Thursday, November 27, 2008

The Solipsist by Troy Jollimore

What is it about the late Canadian artist Tom Thomson that keeps Canadian expatriate writer Troy Jollimore writing about him? Not to mention the unfinished novel by the late Roy K. Kiyooka as well, and whoever else has managed to write Thompson over the years, a member of the infamous Group of Seven. From Jollimore’s first poetry collection, Tom Thomson in Purgatory (published in Canada by Exile Editions, 2008) to the four poems that slip their way through his recent chapbook, The Solipsist (Cohasset CA: Bear Star Press, 2008).

Tom Thomson in Space

Some nights, when Tom retires, he pretty much
implodes: sucked back through nostril or an ear
into the starry void that lies behind
his sleep-blanked visage… Through his body crouch
corpse-still, sunk in suspended animation,
arid as freeze-dried food, his spirit finds
no rest—a cosmonaut, it treks where no man
(and even fewer women) have gone before:
Tom’s Inner Self. Its never-ending mission:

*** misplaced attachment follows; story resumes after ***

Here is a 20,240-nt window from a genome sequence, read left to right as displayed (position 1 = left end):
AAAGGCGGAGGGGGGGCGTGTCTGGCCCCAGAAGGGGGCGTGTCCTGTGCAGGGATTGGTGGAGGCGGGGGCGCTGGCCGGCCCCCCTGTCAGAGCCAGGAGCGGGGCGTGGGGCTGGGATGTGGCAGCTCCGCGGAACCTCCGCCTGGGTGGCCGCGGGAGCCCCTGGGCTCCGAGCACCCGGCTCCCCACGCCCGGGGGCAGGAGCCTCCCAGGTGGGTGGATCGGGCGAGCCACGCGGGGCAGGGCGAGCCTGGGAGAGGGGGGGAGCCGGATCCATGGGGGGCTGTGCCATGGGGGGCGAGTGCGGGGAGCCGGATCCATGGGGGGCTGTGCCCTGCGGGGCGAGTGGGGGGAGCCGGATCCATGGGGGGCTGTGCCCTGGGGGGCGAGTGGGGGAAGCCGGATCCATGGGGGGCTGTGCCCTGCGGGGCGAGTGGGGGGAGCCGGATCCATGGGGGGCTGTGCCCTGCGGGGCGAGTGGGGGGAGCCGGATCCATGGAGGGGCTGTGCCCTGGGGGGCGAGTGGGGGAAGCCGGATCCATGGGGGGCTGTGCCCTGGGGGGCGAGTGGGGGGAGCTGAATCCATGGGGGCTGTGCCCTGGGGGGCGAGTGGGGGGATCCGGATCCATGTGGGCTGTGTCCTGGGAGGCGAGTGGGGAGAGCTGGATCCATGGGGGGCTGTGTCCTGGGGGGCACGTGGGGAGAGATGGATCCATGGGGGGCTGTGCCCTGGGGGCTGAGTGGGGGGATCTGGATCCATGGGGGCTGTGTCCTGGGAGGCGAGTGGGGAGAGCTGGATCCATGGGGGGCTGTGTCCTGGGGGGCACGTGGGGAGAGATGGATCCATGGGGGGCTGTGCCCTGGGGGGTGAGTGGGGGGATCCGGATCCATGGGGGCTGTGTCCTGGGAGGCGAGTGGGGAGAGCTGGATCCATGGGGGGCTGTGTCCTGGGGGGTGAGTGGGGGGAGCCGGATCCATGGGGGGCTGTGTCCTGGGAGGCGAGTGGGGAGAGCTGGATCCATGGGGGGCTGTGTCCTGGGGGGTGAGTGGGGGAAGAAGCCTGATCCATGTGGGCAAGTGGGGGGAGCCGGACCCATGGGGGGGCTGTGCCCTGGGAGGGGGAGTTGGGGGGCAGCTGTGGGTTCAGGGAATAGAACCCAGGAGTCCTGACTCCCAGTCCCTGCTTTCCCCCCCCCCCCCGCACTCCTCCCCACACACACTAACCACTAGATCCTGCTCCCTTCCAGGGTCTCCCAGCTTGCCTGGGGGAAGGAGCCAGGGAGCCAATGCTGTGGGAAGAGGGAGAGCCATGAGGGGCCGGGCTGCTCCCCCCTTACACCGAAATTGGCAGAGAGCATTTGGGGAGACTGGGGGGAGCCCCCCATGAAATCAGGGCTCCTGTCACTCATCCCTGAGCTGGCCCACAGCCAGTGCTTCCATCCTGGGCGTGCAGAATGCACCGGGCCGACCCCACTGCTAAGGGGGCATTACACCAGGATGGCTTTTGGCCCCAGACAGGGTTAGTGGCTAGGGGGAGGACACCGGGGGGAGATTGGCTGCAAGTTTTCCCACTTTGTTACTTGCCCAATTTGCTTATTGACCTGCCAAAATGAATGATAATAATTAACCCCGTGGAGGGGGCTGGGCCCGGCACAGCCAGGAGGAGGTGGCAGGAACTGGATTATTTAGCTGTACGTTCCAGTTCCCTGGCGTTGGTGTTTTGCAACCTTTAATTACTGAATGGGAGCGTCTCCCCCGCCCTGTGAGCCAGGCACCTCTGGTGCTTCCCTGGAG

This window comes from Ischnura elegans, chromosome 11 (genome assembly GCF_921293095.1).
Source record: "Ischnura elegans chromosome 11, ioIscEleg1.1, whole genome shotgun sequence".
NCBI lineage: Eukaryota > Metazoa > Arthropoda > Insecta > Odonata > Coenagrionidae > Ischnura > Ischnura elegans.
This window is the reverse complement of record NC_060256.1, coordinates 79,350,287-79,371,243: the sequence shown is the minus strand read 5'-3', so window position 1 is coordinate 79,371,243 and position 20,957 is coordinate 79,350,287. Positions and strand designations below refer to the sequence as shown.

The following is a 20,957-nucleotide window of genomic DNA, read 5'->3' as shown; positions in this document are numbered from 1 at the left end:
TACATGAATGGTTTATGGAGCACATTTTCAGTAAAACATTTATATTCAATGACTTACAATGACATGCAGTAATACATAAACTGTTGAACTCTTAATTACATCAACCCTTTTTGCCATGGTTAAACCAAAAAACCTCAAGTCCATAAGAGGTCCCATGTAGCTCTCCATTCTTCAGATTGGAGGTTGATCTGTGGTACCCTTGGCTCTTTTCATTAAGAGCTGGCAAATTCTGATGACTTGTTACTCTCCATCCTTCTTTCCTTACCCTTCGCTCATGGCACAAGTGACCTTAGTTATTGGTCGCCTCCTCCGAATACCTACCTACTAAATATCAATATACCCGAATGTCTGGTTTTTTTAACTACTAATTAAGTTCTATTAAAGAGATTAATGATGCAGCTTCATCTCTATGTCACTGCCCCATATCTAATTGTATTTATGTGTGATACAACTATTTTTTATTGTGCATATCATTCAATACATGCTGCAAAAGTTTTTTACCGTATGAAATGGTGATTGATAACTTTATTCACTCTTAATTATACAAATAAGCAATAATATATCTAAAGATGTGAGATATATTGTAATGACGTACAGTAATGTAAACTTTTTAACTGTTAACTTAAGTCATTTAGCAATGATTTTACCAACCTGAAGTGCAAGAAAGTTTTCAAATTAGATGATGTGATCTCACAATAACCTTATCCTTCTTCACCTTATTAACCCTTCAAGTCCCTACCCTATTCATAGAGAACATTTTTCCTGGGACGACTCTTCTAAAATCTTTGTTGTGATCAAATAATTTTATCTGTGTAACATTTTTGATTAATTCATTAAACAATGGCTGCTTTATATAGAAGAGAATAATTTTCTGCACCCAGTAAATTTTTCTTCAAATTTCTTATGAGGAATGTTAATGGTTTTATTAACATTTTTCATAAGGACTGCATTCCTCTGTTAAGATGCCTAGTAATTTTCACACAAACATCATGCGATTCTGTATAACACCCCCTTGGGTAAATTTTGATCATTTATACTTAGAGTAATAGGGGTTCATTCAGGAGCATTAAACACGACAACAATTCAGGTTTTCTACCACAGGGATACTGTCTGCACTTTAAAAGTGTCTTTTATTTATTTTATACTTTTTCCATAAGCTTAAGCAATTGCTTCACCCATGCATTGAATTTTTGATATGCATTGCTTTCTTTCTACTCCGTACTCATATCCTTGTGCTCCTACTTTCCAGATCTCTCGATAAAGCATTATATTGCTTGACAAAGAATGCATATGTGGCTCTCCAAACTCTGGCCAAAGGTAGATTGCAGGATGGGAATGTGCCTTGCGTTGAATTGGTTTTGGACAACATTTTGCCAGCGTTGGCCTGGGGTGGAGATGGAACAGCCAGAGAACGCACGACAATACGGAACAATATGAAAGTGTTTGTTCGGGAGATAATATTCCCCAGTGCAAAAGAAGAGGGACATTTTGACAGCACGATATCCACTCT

to seek out a new life—one not to bear,
but live… Out of range now of Ground Control,
and hurtling straight through Ursa Major, Tom
accelerates toward the inner wall
—the universe’s limit—of his skull…

Of the fifteen poems that make up The Solipsist, there are these four poems about Tom Thomson, who perhaps couldn’t be a more foreign entity to an American audience, an American publisher, scattered through like teasers, or reminders of what may even be a combination of play and even compulsion. What brings him back to this painter of northern Ontario trees?

The Solipsist

Don’t be misled:
that sea-song you hear
when the shell’s at your ear?
It’s all in your head.

That primordial tide—
the slurp and salt-slosh
of the brain’s briny wash—
is on the inside.

truth be told, the whole place,
everything that the eye
can take in, to the sky
and beyond into space,

lives inside of your skull.
When you set your sad head
down on Procrustes’ bed,
you lay down the whole

universe. You recline
on the pillow: the cosmos
grows dim. The soft ghost
in the squishy machine,

which the world is, retires.
Someday it will expire.
Then all will go silent
and dark. For the moment,

however, the black-
ness is just temporary.
the planet you carry
will shortly swing back

from the far nether regions.
and life will continue—
but only within you.
Which raises a question

that comes up again and again,
as to why
God would make ear and eye
to face outward, not in?

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